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Bristol environmental scientists lead new research to improve quality of UK rivers

The University of Bristol-led project will study how livestock farming practices affect UK water quality. Penny Johnes

Press release issued: 28 November 2022

Five new and much-needed research projects have been launched to investigate how pollution affects UK rivers.

Freshwater ecosystems are today facing multiple pressures from a cocktail of pollutants, including chemicals, microplastics, pharmaceuticals, invasive species and land management practices.

Consequently, the majority of UK rivers fail to have good ecological status, with only 14% of waterways in England, less than half (46%) in Wales, 50% in Scotland and less than a third (31%) in Northern Ireland making the grade.

Poor water quality can result in loss of aquatic invertebrates and fish, threaten the structure and stability of the aquatic food chain, be dangerous for bathing and lead to enhanced drinking water treatment needs and costs.

Researchers have been awarded funding by the Natural Environment Research Council and Defra from the £8.4 million Understanding changes in quality of UK freshwaters programme to: 

  • investigate how pollutants enter, leave and interact with rivers and supporting ecosystems
  • determine how the movement of pollutants will be modified with changes in the water cycle
  • create better tools to monitor and measure pollution.

The £1.6 million University of Bristol-led project will study how livestock farming practices affect UK water quality.

Livestock farming is the dominant farming type and source of organic matter pollution in UK freshwaters, with around 10 million cattle and more than 30 million sheep on 10 million hectares of grassland, representing more than half (57%) of all agricultural land in the UK.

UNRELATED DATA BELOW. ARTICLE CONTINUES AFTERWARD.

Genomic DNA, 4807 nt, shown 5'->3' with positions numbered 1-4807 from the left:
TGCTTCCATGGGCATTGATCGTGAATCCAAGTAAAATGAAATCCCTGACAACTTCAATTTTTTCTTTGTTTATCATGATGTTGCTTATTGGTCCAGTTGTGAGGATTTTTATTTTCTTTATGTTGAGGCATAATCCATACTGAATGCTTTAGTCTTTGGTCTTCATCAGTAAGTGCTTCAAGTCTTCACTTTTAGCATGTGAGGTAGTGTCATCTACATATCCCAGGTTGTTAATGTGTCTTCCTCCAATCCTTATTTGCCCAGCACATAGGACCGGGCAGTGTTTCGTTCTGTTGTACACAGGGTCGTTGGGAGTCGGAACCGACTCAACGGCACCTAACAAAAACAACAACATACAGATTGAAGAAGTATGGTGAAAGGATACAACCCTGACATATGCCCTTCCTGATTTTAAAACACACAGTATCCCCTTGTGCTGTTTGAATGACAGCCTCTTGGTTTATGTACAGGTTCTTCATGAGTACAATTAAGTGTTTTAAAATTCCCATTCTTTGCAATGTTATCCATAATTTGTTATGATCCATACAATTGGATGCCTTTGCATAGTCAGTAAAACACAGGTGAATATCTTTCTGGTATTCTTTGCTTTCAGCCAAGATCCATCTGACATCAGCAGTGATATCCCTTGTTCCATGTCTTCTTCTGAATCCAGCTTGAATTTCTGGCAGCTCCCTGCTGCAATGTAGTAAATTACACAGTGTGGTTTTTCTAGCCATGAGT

Project lead Penny Johnes, Professor of Biogeochemistry at the university’s School of Geographical Sciences, said: “When livestock excreta are flushed to waters it drives changes in their physical, chemical and ecological quality and function. This material contains inorganic nutrient contaminants typically included in routine water quality monitoring programmes across the UK, but also many other compounds which are not being monitored.

“These include nutrient-rich organic matter, pathogens, pharmaceuticals and hormones likely to drive significant damage to freshwater ecosystems, and presenting a persistent problem for recreational water use, fisheries and shellfisheries and drinking water in livestock farming catchments.”

Climate change-induced increases in water temperature and alterations in flow regime are also accelerating the biological processing of this material in freshwaters, while increased rainfall may overwhelm on-farm storage capacity, thwarting efforts to reduce the effects of livestock farming on UK freshwaters.

Professor Johnes said: “The project will deliver new understanding on how these stressors, environmental characteristics and management efforts interact to drive changes in UK water quality in livestock-dominated catchments.”

The field sites comprise the Conwy, Bristol Avon and 50 further catchments across livestock farming regions in Wales, Scotland, Northern Ireland, and the north and west of England.

The programme’s Freshwater Quality Champions, Professor Pippa Chapman and Professor Joseph Holden, from the University of Leeds, said:“There are huge water quality pressures on UK rivers. These are likely to be exacerbated with climate change.

“Through this innovative programme we will develop cutting-edge environmental science which is focussed on improving UK freshwater quality. Through collaboration between researchers, water and land managers and policy makers, the programme will help ensure that our rivers and other waterways are more resilient to future climate and land-use change.”


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